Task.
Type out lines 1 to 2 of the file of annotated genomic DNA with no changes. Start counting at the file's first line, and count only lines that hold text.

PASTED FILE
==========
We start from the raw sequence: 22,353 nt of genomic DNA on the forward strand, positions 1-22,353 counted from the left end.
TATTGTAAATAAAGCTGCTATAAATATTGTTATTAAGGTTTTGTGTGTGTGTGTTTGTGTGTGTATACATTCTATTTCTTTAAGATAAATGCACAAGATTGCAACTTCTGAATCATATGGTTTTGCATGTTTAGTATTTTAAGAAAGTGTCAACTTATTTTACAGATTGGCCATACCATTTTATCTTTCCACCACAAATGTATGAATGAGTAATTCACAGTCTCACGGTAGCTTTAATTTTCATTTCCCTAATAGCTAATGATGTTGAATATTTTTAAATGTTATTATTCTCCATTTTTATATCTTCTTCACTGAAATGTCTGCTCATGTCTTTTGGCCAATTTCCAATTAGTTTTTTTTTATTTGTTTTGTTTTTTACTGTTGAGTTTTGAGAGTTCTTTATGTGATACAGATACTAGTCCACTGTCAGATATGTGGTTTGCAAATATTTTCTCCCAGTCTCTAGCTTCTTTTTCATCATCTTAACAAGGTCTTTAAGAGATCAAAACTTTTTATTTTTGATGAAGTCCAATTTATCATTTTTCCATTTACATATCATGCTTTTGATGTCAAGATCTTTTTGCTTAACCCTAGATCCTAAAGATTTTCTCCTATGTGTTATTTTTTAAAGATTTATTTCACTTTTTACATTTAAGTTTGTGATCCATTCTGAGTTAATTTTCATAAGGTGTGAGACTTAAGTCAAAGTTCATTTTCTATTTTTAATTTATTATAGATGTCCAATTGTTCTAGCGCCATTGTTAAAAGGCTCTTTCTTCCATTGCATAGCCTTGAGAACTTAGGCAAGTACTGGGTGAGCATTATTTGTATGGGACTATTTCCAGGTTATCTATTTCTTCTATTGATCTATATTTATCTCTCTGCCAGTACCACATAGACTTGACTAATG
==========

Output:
We start from the raw sequence: 22,353 nt of genomic DNA on the forward strand, positions 1-22,353 counted from the left end.
TATTGTAAATAAAGCTGCTATAAATATTGTTATTAAGGTTTTGTGTGTGTGTGTTTGTGTGTGTATACATTCTATTTCTTTAAGATAAATGCACAAGATTGCAACTTCTGAATCATATGGTTTTGCATGTTTAGTATTTTAAGAAAGTGTCAACTTATTTTACAGATTGGCCATACCATTTTATCTTTCCACCACAAATGTATGAATGAGTAATTCACAGTCTCACGGTAGCTTTAATTTTCATTTCCCTAATAGCTAATGATGTTGAATATTTTTAAATGTTATTATTCTCCATTTTTATATCTTCTTCACTGAAATGTCTGCTCATGTCTTTTGGCCAATTTCCAATTAGTTTTTTTTTATTTGTTTTGTTTTTTACTGTTGAGTTTTGAGAGTTCTTTATGTGATACAGATACTAGTCCACTGTCAGATATGTGGTTTGCAAATATTTTCTCCCAGTCTCTAGCTTCTTTTTCATCATCTTAACAAGGTCTTTAAGAGATCAAAACTTTTTATTTTTGATGAAGTCCAATTTATCATTTTTCCATTTACATATCATGCTTTTGATGTCAAGATCTTTTTGCTTAACCCTAGATCCTAAAGATTTTCTCCTATGTGTTATTTTTTAAAGATTTATTTCACTTTTTACATTTAAGTTTGTGATCCATTCTGAGTTAATTTTCATAAGGTGTGAGACTTAAGTCAAAGTTCATTTTCTATTTTTAATTTATTATAGATGTCCAATTGTTCTAGCGCCATTGTTAAAAGGCTCTTTCTTCCATTGCATAGCCTTGAGAACTTAGGCAAGTACTGGGTGAGCATTATTTGTATGGGACTATTTCCAGGTTATCTATTTCTTCTATTGATCTATATTTATCTCTCTGCCAGTACCACATAGACTTGACTAATG